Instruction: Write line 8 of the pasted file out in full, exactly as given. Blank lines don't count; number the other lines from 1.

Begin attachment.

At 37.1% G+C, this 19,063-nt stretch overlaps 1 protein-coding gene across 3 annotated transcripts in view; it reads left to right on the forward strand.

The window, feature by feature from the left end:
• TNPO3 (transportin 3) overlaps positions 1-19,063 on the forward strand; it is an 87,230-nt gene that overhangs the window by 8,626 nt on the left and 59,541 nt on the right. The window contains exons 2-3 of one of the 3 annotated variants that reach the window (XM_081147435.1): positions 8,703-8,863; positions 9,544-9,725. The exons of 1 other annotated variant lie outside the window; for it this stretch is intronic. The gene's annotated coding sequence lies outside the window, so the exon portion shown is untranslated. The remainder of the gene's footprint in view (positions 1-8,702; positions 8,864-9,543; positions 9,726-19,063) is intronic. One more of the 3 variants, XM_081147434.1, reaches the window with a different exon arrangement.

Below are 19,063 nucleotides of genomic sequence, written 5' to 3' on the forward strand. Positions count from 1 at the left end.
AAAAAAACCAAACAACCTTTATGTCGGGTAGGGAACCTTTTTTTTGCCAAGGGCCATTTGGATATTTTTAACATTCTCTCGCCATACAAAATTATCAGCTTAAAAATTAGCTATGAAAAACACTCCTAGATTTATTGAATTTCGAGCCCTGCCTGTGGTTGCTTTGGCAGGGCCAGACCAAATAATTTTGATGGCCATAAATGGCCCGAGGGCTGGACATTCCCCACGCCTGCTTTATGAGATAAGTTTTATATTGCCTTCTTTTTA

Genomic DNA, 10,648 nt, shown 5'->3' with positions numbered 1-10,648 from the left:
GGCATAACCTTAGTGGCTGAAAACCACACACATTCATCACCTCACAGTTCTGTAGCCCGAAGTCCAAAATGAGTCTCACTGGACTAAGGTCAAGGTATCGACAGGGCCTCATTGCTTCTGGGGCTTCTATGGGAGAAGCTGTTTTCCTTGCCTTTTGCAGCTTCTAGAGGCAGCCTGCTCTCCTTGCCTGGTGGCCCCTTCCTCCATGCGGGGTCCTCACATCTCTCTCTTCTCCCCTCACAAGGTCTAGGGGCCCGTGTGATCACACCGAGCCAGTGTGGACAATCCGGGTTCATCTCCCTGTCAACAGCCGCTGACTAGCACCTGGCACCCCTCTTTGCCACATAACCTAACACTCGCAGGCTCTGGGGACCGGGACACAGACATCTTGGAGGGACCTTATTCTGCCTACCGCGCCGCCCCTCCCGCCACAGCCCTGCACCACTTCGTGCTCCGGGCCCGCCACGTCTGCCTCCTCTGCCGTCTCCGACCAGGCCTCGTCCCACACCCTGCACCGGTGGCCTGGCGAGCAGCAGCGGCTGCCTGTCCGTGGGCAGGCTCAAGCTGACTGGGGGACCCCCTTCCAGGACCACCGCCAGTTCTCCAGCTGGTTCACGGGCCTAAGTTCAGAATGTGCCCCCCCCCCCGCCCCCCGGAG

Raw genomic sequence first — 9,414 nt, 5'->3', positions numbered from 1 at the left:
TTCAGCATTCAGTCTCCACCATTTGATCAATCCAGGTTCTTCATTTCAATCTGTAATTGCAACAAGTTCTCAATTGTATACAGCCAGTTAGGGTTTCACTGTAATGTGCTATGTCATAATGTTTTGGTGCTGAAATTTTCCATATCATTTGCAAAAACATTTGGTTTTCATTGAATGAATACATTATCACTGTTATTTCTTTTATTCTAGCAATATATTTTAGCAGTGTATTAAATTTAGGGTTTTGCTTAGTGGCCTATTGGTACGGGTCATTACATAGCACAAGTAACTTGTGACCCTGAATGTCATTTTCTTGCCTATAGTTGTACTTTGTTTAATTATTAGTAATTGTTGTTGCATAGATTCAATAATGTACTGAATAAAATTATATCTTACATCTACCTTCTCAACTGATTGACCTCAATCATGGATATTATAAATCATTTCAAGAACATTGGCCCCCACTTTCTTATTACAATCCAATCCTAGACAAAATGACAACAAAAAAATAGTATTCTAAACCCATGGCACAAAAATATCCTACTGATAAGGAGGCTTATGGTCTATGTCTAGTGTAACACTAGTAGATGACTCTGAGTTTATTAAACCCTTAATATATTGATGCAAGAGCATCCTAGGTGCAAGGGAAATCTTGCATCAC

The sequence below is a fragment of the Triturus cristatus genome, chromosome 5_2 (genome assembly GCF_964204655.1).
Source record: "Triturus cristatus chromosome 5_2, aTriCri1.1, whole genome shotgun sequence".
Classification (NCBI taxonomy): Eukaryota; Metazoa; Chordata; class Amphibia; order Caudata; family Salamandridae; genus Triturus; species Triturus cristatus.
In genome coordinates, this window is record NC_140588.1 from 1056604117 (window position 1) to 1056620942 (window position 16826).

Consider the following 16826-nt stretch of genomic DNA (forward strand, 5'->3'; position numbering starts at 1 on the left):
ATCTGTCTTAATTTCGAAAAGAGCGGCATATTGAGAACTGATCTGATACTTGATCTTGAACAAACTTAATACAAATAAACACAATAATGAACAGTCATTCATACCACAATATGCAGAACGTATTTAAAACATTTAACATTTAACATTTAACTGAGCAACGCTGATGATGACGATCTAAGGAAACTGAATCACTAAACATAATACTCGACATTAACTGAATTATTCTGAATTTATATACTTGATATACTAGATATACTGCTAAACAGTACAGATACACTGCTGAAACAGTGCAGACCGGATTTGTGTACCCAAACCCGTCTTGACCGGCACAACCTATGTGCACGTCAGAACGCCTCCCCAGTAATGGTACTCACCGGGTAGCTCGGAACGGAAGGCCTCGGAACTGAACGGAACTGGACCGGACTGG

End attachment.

Raw genomic sequence first — 9,414 nt, 5'->3', positions numbered from 1 at the left: